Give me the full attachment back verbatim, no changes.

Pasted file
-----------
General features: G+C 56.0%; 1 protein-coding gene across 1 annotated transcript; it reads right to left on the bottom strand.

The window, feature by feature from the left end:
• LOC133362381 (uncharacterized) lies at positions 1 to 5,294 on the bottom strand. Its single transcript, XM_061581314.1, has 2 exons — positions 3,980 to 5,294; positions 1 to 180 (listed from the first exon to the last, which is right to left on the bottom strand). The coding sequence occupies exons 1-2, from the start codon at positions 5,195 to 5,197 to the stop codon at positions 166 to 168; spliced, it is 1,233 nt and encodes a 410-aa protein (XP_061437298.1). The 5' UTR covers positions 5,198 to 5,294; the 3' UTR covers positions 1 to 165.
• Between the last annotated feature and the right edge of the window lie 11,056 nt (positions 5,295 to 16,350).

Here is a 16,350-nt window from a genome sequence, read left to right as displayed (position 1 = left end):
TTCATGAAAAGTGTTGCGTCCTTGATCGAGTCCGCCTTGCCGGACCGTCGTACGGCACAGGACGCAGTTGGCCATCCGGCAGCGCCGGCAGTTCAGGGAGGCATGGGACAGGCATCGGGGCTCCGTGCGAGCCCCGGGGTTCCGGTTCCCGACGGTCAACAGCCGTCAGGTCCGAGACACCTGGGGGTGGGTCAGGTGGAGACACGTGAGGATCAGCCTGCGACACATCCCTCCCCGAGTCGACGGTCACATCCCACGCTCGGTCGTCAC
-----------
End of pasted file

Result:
General features: G+C 56.0%; 1 protein-coding gene across 1 annotated transcript; it reads right to left on the bottom strand.

The window, feature by feature from the left end:
• LOC133362381 (uncharacterized) lies at positions 1 to 5,294 on the bottom strand. Its single transcript, XM_061581314.1, has 2 exons — positions 3,980 to 5,294; positions 1 to 180 (listed from the first exon to the last, which is right to left on the bottom strand). The coding sequence occupies exons 1-2, from the start codon at positions 5,195 to 5,197 to the stop codon at positions 166 to 168; spliced, it is 1,233 nt and encodes a 410-aa protein (XP_061437298.1). The 5' UTR covers positions 5,198 to 5,294; the 3' UTR covers positions 1 to 165.
• Between the last annotated feature and the right edge of the window lie 11,056 nt (positions 5,295 to 16,350).

Here is a 16,350-nt window from a genome sequence, read left to right as displayed (position 1 = left end):
TTCATGAAAAGTGTTGCGTCCTTGATCGAGTCCGCCTTGCCGGACCGTCGTACGGCACAGGACGCAGTTGGCCATCCGGCAGCGCCGGCAGTTCAGGGAGGCATGGGACAGGCATCGGGGCTCCGTGCGAGCCCCGGGGTTCCGGTTCCCGACGGTCAACAGCCGTCAGGTCCGAGACACCTGGGGGTGGGTCAGGTGGAGACACGTGAGGATCAGCCTGCGACACATCCCTCCCCGAGTCGACGGTCACATCCCACGCTCGGTCGTCAC